How the Fluid Curvy Letters of Cooper Black Made It the Font of Choice for Pop Culture and Advertising

In an illustrative report for Vox, video producer Estelle Caswell (previously) consulted with legendary art director Steven Heller and typeface expert Bethany Heck to talk about the widespread appeal of the Cooper Black font. They each explained how the curvy letters offered a particular fluidity to effectively communicate messages in a serious but playful manner, particularly in advertising and in pop-culture. The font was developed in 1922 by illustrator Oswald Cooper and has remained in high demand since it was first developed.

There’s a typeface that has made a resurgence in the last couple of years. It’s appeared on hip hop album covers, food packaging, and advertising. Perhaps you know it from the Garfield comics, Tootsie Roll logo, or the Pet Sounds album cover by the Beach Boys. It’s called Cooper Black, and its popularity and ubiquity has never waned in the hundred years since it was first designed.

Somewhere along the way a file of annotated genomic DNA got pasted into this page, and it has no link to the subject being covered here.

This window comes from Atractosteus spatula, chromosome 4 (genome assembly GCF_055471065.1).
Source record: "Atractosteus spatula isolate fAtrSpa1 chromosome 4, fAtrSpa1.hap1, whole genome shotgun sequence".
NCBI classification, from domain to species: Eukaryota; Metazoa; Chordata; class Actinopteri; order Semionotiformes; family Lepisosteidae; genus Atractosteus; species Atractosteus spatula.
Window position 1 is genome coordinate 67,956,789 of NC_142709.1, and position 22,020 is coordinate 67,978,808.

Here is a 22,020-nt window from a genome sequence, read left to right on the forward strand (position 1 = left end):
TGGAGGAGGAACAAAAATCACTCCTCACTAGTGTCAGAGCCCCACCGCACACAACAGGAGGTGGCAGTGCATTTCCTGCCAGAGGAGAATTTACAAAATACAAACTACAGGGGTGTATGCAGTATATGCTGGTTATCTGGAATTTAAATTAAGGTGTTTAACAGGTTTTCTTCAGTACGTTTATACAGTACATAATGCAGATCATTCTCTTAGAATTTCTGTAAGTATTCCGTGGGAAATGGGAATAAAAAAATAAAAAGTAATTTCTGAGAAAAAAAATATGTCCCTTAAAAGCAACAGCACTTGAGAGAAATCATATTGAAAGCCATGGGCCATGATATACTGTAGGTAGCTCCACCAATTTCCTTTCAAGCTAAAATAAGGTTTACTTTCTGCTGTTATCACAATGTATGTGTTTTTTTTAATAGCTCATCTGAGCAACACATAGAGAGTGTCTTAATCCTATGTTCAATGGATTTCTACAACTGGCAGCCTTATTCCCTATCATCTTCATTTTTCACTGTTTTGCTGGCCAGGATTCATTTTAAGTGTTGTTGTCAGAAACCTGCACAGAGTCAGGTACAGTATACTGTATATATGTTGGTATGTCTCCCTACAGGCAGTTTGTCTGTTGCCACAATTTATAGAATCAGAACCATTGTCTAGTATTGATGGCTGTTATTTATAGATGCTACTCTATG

Cooper Old Style Cooper Black
image by Blythwood